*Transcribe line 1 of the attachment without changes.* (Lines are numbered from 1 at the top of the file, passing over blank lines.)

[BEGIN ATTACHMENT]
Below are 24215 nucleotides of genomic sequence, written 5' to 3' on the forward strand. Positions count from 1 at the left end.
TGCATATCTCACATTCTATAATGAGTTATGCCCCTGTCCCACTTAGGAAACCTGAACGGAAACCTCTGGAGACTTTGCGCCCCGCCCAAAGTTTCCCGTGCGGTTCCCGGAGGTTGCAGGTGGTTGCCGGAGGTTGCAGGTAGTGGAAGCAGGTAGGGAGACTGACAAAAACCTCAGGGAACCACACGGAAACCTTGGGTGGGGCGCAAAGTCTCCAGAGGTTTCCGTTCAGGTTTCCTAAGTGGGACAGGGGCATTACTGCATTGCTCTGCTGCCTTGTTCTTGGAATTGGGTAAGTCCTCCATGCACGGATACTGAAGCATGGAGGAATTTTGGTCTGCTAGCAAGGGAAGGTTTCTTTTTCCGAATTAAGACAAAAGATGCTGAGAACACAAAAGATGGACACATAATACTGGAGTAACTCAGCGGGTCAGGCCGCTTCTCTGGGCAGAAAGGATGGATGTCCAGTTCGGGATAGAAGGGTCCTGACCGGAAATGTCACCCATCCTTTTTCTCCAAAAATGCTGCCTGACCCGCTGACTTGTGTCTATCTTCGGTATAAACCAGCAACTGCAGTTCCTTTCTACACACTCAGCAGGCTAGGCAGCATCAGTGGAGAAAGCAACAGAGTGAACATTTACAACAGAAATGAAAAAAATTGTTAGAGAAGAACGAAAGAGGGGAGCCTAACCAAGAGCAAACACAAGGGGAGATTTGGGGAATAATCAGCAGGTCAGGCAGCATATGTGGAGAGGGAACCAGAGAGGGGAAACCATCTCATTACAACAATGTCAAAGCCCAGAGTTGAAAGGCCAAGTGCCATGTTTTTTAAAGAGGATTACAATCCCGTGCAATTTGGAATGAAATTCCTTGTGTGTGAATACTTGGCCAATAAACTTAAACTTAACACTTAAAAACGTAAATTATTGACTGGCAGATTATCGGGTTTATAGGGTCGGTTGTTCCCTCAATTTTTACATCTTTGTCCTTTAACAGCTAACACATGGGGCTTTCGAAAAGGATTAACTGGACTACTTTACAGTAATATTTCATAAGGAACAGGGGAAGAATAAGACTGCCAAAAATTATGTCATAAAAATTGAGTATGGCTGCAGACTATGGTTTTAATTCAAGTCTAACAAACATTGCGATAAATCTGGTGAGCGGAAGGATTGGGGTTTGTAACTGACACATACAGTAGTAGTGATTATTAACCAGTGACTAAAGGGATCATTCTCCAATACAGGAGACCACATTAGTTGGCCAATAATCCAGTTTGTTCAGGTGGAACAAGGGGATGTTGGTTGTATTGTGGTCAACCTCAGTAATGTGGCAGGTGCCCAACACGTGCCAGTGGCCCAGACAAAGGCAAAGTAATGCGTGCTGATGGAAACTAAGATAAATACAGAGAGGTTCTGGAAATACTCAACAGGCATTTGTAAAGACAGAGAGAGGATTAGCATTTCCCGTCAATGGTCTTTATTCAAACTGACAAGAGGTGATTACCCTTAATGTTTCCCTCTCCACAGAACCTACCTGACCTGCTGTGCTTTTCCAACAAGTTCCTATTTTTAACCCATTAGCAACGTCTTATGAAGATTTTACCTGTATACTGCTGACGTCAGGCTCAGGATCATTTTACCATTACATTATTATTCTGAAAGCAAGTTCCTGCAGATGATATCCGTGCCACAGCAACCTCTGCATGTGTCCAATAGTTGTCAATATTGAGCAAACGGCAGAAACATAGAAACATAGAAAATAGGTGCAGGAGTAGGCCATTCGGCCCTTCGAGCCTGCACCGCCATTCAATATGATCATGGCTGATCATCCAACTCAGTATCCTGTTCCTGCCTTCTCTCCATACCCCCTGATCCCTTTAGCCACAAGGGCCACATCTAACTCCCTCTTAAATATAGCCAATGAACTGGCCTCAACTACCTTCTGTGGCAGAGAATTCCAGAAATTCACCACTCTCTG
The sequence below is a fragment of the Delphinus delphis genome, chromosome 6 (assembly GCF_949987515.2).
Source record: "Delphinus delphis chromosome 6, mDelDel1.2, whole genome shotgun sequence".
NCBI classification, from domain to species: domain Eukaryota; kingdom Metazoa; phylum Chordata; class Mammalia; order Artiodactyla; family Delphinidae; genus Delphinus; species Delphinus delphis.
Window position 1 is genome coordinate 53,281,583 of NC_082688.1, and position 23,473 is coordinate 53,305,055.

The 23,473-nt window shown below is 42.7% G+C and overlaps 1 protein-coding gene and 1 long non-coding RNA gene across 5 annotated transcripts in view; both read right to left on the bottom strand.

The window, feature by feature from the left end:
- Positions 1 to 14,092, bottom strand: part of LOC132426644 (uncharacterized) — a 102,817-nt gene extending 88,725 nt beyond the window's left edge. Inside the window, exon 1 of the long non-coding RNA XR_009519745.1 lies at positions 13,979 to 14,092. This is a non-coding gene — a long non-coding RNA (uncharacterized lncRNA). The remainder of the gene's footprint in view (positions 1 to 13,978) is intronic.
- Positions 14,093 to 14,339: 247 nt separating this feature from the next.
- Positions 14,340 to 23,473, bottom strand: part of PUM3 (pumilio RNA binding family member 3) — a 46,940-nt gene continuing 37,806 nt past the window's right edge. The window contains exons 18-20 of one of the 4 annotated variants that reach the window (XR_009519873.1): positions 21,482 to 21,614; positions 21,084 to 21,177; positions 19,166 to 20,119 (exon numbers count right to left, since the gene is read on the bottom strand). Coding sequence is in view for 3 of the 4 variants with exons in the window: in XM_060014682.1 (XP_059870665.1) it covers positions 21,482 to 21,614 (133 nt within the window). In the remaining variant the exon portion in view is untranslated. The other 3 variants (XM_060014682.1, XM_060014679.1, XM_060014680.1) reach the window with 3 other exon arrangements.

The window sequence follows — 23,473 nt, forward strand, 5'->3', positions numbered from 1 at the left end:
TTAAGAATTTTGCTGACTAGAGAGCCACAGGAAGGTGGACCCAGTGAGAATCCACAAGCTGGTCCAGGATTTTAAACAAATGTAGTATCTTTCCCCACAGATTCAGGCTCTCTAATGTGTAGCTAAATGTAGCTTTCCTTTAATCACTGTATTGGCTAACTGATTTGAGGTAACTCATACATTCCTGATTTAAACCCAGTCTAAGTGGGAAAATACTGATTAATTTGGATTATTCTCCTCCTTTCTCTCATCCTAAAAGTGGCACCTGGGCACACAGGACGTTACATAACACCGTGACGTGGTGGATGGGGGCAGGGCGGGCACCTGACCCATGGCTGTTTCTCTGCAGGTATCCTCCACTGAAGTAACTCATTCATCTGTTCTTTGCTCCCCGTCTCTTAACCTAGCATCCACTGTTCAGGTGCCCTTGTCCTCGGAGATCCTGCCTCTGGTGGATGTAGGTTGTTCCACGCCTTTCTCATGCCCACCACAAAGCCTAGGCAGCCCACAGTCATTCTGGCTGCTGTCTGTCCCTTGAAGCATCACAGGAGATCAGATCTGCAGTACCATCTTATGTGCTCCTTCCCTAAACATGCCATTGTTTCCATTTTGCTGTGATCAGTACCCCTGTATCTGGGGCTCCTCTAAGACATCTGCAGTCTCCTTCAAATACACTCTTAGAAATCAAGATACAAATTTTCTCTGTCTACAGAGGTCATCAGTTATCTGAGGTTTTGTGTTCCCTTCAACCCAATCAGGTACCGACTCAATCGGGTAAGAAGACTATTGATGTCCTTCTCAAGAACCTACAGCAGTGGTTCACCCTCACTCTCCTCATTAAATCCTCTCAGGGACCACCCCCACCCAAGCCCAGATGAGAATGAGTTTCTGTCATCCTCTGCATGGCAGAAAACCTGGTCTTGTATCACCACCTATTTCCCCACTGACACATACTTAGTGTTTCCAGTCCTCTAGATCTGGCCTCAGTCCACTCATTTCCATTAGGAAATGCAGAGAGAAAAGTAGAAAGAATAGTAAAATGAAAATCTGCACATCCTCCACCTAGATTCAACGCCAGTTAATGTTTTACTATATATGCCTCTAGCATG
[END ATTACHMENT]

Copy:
Below are 24215 nucleotides of genomic sequence, written 5' to 3' on the forward strand. Positions count from 1 at the left end.